Robots send new images, first footage from asteroid’s surface

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Japanese unmanned spacecraft Hayabusa2 released two small Minerva-II-1 rovers on the asteroid Ryugu on September 21.

Earlier this week, Japan's space agency, JAXA, stunned the world with confirmation that it had safely landed two rovers on the surface of asteroid Ryugu, doing what the European Space Agency's Rosetta had failed to do on Comet 67p. Given the asteroid's rough terrain, it would be pretty hard for them to navigate with wheels and crawlers like traditional landers do.

One of the pictures shows a high-resolution view of Ryugu's surface from above, highlighted by a big boulder's sharp shadow.

The rovers, which are referred to as Rover-1A and Rover-1B, have been photographing and exploring Ryugu; it took the Hayabasa2 three-and-a-half years to reach Ryugu.

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"Gravity on the surface of Ryugu is very weak, so a rover propelled by normal wheels or crawlers would float upwards as soon as it started to move", JAXA scientists explained.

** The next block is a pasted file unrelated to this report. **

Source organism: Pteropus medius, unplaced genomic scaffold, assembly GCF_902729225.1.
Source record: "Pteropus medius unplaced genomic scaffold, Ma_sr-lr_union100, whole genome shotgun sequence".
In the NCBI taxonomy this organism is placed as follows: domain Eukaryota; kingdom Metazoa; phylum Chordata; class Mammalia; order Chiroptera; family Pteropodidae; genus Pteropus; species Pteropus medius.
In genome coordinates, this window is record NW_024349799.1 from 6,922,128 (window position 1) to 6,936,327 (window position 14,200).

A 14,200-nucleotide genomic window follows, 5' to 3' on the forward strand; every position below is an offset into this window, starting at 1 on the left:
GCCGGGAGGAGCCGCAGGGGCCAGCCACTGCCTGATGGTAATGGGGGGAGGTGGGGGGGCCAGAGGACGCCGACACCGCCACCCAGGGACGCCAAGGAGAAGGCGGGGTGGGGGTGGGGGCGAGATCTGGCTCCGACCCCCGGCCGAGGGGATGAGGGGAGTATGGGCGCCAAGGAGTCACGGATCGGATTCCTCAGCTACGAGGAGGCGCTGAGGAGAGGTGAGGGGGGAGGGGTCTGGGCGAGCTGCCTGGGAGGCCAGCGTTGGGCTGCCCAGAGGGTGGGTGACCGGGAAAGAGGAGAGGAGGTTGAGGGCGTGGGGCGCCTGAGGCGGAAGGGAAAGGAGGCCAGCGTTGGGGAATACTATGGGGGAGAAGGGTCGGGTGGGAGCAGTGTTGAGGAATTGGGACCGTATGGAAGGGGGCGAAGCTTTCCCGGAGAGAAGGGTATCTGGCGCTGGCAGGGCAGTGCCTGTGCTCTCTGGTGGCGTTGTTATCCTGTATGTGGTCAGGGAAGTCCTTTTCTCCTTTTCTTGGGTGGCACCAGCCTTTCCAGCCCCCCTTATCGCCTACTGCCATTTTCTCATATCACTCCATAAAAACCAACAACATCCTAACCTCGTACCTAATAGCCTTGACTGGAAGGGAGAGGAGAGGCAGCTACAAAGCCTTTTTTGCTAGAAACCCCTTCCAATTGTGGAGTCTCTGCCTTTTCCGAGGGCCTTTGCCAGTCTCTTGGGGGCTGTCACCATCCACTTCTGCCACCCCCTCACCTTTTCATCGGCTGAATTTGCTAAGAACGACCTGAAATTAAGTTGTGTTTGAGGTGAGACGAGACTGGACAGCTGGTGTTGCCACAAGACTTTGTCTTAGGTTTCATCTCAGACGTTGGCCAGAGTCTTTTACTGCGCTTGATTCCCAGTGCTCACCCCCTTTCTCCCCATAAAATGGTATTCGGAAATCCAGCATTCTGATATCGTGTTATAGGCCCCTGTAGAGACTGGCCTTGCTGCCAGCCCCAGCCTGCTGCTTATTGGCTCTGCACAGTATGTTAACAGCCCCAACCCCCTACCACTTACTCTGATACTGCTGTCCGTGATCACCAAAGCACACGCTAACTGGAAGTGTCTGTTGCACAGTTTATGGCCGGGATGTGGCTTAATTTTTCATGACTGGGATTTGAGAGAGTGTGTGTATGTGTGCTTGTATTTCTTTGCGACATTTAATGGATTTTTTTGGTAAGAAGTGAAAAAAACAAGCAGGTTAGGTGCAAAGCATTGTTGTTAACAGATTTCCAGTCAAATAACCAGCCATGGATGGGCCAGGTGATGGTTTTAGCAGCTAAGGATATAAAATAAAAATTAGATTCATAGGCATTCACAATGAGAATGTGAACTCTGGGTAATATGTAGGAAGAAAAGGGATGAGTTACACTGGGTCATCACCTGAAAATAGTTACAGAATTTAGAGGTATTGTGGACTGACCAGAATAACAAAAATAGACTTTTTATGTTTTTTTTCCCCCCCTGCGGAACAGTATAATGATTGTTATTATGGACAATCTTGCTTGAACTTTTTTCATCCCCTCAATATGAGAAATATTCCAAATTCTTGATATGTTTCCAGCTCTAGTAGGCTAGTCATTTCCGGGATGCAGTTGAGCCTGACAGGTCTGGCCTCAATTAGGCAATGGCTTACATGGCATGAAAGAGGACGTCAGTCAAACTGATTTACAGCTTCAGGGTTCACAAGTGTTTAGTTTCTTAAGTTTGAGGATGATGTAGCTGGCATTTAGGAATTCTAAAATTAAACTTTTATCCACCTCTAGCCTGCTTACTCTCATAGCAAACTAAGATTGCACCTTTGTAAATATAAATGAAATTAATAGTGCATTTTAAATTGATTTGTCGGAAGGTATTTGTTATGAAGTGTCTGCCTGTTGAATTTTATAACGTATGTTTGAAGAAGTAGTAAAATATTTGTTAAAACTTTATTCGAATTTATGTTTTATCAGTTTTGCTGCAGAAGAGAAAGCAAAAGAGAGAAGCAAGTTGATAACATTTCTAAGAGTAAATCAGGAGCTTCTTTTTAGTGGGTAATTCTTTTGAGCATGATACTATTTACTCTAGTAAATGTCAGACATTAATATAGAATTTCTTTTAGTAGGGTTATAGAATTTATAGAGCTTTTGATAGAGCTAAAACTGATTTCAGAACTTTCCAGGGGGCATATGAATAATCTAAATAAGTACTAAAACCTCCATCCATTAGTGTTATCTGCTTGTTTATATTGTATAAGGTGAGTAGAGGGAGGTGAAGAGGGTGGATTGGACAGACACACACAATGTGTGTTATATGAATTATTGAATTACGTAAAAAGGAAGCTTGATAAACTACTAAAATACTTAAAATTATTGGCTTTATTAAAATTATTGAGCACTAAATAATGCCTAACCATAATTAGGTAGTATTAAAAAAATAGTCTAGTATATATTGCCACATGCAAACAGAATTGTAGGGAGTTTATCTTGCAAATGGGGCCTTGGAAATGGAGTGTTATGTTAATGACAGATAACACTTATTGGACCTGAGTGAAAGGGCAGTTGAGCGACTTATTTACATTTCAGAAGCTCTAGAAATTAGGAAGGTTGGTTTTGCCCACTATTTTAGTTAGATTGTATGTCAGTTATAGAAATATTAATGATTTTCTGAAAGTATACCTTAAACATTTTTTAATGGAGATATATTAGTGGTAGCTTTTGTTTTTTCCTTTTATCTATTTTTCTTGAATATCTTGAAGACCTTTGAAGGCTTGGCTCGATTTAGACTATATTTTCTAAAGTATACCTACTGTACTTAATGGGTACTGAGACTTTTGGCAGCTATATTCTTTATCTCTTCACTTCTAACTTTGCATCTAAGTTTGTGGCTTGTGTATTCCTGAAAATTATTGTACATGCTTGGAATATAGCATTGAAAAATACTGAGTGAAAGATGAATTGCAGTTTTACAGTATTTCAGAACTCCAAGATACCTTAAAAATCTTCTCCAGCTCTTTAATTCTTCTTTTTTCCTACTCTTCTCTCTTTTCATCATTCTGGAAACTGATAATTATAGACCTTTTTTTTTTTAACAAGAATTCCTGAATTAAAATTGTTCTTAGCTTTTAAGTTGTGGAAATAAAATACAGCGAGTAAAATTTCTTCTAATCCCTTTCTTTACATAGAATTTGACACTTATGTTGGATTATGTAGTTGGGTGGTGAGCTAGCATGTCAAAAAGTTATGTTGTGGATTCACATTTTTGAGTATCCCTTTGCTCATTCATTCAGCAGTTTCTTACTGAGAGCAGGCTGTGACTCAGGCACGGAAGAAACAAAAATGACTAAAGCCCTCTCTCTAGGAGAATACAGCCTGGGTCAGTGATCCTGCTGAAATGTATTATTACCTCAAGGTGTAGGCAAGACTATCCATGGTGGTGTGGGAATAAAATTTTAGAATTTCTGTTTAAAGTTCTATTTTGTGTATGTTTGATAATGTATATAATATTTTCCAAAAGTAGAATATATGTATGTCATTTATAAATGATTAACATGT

We've seen plenty of photos taken from the surface of places other than Earth.

The imagery - the first taken from rovers from an asteroid - shows a rocky landscape against the backdrop of space.

Speaking after the initial rover landings, Yuichi Tsuda, project manager for the Hayabusa2 mission, said: "I can not find words to express how happy I am that we were able to realise mobile exploration on the surface of an asteroid".

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The major highlight of the Hayabusa 2 mission will come in October, when the tiny probe will attempt to collect a sample of surface material and return it to the Earth in 2020. It's an incredibly cool image, but it's just the first of what JAXA hopes will be lots of snapshots of the asteroid, called Ryugu.

The robots will capture colour images of the asteroid and measure temperatures.

Asteroids like Ryugu, which orbits between Mars and Earth, are hot research commodities.

"I love how this first image from the lander on the surface of the Ryugu asteroid is so Stanley Kubrickesque", the former commander of the International Space Station tweeted.

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